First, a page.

‘Failure to rescue’ is the inadequate or delayed response to clinical deterioration in hospitalized patients. Rapid response systems are a set of hospital-wide interventions that attempt to reduce failure to rescue by improving patient monitoring on general wards and the reliability of the response to deterioration by a dedicated Critical Care Outreach Team, Rapid Response Team or Medical Emergency Team. The reliability of such systems depends on the faultless functioning of a ‘chain of survival'(Smith 2010) consisting of high-quality recording of vital signs, the education and mind-set of staff at the bedside to recognize pathological patterns, the reporting of abnormality to the efferent team, a timely and appropriate response by the latter. Repeated feedback loops are crucial for an effective functioning of the chain (Subbe and Welch 2013).Repeating effective feedback loops can avoid ‘Failure to rescue”. Standardisation is the friend of patient safety. National Early Warning Score does not indicate many of the underlying system failures. It is clearly documented that the inaccurate assignation of individual vital sign parameters to the correct EWS weighing group and the calculation of the total EWS is prone to significant error. Some of the Class room studies showed that EWS models based on five physiological parameters, around 40% of scores were inaccurately calculated which was most commonly underestimating the patient’s risk level. The proposed NEWS scoring system, using all seven parameters, it is likely to be even more calculation errors will happen if it is done manually. Accidents and errors happen in all areas of life. Ann McGinley states that introducing a NEWS system will lead to an increased workload on critical care outreach teams as they one of the chain of survivors. However, using effective early warning systems will help to avoid ‘failure to rescue’ scenarios and also reduce the need for escalation of care into critical care areas. These early interventions have the capability to reduce hospital stay of the patient, reduce morbidity, increase patient survival. The NEWS is based on the VitalPAC Early Warning Score (ViEWS), which is already started using in the UK. The RCP Working Group did not consider the handheld devices such as iPad touches, which may improve the management of this vulnerable group of patients. These devices can schedule, capture, alert and accurately calculate Early Warning Scores. They can convey the automated messages to senior colleagues and allow to follow the hospital protocols to the needs of individual patients and specialties. They will also improve productivity of all clinicians and provide fully auditable saved data. These are the factors where the paper-based systems fail. The RCP is promoting an approach in which patients will continue to suffer the harm which are avoidable. There are some recommendations to adopt a redesigned paper observation chart which represents a missed opportunity to promote a truly innovative and standardised approach to provide high quality care. Technological development progresses, we have sophisticated apparatus to use and diagnostic tools to guide us. At the same time, something is lost on the way as principles of measuring and even more importantly, understanding basic vital signs are neglected. Complex patients in general wards stand at risk of unrecognized deterioration which can lead to fatal consequences, something that holds little acceptance with today’s enlightened patient population. There is plenty of evidence that serious adverse events occur to hospital patients and that the majority may be preventable. There are variety of tools have been created and implemented in the UK in response to national recommendations in urge of using early warning score systems(NICE 2007) .There are no evidences to support the use of any of these tools (Subbe et al 2007). However, there are many areas experiencing difficulty in using such tools and has reported poor compliance (Oakey and Slade 2006). Problems in using different tools and their reliability and accuracy have also been reported (Subbe et al 2007). There is evidence that acute illness is exacerbated by ‘failure to act’ on recognised changes (Hillman et al, 2001). ‘Analysis of serious patient safety incidents revealed that 11% of deaths were related to ‘deterioration not recognised or not acted upon’ (NPSA, 2007). The factors which can fail the process are not monitoring routine observations, not recognising early signs of deterioration, not escalating observations causing concern and not responding to concerns appropriately (NPSA, 2007). The monitoring of urine output is very important in many clinical areas. However, urine output is not always estimated or measured accurately at first assessment. The symptom of pain must be recorded and responded. Pain and its cause usually disturb physiological factors. These disturbances should be triggered in the scoring system. Especially post operative patients show symptom of pain and they are prone to deteriorate. It may not always generate the physiological disturbances. Including measurement of urine output and pain score also will help to recognise patient deterioration. The majority of patients an adverse clinical event is preceded by early clinical warning signs. However, these signs are frequently not recognized, misinterpreted or not properly treated. In acute hospital settings all clinical staff should have competencies in monitoring, measurement, interpretation and prompt response to the acutely ill patients. It should be appropriate to the level of care they provide. In house education and training should be provided to all clinical staff to ensure that staff have these competencies. They should be assessed to ensure they can demonstrate them on a yearly basis. Other drawbacks of this system is when there are clear escalation instructions for calling a RRT exist, and the patients meet the criteria, staff do not always make the call. The reasons for failing to follow the protocol are poor communication and prioritisation by the medical team involved, and failure to repeat abnormal observations. Staffing levels and monitoring equipment availability are the other important factors of timely monitoring observations ( Shearer et al 2012).Staffing level is the main issue found on most of the clinical settings. Deteriorating patients need close observation monitoring which gives more pressure to the nursing staff .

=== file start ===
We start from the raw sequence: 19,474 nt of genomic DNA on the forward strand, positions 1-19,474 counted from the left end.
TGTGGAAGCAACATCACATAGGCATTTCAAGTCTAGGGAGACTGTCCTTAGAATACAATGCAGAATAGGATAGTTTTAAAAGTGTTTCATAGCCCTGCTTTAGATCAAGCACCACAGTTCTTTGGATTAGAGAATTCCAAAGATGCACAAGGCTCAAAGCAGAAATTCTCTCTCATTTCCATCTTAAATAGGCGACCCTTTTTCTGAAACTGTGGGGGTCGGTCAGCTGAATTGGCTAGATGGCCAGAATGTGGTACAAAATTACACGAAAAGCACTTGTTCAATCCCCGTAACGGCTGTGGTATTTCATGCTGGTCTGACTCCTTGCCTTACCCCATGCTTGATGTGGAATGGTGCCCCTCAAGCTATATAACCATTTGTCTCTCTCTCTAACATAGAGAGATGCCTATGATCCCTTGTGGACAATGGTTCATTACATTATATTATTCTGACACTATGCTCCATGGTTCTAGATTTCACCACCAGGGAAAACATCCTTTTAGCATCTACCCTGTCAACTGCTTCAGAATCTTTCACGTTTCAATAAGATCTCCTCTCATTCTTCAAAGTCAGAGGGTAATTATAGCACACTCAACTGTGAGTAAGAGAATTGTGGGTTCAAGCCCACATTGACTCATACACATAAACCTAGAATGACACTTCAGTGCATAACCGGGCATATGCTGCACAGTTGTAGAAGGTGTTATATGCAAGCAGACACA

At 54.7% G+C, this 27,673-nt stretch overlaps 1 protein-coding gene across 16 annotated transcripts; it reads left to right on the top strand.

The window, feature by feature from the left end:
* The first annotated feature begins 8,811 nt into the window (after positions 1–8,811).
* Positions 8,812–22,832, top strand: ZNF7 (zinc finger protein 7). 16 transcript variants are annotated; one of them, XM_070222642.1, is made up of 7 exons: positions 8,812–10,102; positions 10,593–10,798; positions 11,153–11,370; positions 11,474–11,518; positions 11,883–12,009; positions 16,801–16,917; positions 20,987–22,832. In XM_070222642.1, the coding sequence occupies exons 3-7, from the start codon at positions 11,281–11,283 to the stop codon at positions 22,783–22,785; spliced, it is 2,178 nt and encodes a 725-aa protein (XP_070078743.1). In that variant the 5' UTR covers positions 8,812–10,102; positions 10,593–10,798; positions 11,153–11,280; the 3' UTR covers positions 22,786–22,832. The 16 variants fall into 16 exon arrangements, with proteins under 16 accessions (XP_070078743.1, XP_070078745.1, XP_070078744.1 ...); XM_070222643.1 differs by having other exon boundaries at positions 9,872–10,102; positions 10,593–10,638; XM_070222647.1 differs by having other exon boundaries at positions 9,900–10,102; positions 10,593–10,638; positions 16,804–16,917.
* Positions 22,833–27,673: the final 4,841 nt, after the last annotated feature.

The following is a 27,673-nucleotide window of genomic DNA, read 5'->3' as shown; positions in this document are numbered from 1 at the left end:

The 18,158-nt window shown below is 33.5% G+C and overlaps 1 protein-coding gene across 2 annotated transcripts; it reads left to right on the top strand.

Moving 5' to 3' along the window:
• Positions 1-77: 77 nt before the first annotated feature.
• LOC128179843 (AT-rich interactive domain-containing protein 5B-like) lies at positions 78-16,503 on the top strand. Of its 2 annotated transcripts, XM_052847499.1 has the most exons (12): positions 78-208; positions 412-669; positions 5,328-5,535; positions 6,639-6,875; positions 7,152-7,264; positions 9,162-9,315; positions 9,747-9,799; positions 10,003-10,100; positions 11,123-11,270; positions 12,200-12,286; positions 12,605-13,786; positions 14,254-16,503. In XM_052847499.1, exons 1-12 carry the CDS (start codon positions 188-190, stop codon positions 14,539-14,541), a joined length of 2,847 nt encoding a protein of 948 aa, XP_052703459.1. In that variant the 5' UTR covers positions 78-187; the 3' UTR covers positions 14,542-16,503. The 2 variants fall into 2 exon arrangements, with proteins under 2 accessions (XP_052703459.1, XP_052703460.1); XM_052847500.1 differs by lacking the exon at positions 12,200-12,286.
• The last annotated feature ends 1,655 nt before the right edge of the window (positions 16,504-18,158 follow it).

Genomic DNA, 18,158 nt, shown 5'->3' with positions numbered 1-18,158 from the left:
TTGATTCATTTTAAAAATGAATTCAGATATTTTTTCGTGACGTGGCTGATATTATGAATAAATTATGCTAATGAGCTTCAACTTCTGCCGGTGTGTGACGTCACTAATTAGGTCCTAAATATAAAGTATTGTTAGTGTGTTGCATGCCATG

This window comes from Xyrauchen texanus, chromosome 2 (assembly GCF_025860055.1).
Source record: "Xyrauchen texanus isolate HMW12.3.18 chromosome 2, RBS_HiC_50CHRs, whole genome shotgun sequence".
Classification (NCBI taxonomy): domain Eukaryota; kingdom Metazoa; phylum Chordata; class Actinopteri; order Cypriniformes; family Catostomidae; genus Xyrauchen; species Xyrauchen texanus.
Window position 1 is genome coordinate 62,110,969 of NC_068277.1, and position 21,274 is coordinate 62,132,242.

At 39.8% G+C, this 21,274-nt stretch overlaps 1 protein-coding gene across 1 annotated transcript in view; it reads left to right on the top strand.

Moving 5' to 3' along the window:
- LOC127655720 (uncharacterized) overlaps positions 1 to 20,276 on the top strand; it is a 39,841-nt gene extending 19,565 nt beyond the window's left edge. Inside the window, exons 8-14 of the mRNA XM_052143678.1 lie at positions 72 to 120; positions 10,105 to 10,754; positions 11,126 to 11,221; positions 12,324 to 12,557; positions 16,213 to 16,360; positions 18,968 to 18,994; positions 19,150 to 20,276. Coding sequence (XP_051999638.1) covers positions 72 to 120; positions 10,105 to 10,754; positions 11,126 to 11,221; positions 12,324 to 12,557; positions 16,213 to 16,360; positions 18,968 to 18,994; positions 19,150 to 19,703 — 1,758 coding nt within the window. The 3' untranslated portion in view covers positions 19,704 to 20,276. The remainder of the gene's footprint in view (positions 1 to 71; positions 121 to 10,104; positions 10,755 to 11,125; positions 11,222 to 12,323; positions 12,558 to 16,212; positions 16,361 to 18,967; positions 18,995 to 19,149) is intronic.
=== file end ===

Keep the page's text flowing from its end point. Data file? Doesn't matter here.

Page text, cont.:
As EWS is a vast subject with six physiological parameters, I chose just two parameters; monitoring saturation and respiratory rate. Incorporation of oxygen saturation improves the power of early warning scoring systems. The NEWS Development and Implementation Group (NEWSDIG) recommend that oxygen saturation should be routinely monitored as part of NEWS as oxygen saturations are powerful tool for assessing cardiac and pulmonary function. When supplemental oxygen is required to maintain target oxygen saturations defined for each individual inpatient, it should be formally prescribed (British Thoracic society) but during emergency situation this happens rarely. The introduction of pulse oximetry was a major advance in bedside monitoring, it still has a number of practical drawbacks. They are poor understanding of the purpose and correct use of pulse oximetry among nurses and junior doctors (Attin et al 2002) . The reasons for inaccuracy of pulse oxymetry are reduced perfusion at the site of measurement, during hypothermia or in shock. ‘Respiratory rate is emphasised and should be recorded graphically unless its position on the chart might conflict with the recording of another parameter where recording actual numbers might make it clearer (Hogan 2006)’.Many clinicians under estimate the importance of respiratory rate though it is an early indicator of disease. Some hospitals report a poor level of respiratory rate recording. Accurate monitoring of respiratory rate will have an impact on the nature and timeliness response to critically ill patients. Abnormalities of respiratory rate are early markers of disease. This may have an impact on the future incidence of potentially avoidable unanticipated intensive care unit admission, cardiac arrest, and deaths. A qualitative study of Hogan(2006) found that the respiratory rate was the one parameter that was recorded less than 50% of the time. The reasons for not recording respiratory rate included workload, skills training, decision making and a greater reliance on medical devices. ‘Goldhill and colleagues reported that 21% of ward patients with a respiratory rate of 25’29 breaths/minute evaluated by a critical care outreach service died in hospital’. Patients with a higher respiratory rate have an even higher mortality rate. Some recent evidence suggests that an adult patient with a respiratory rate of beyond 20 breaths/minute is probably unwell. An adult with a respiratory rate of beyond 24 breaths/minute is likely to be critically ill. It is very important to note that not all causes of hypoxia and hypercarbia result in an increase in tidal volume and respiratory rate. Opiates which are commonly used in hospitals, can depress the respiratory system and the respiratory system which response to hypoxia and hypercarbia. In all circumstances the respiratory rate is a useful tool to monitor for an adverse event. There can be alteration in level of consciousness as the respiratory rate may be lowered.(West 1990).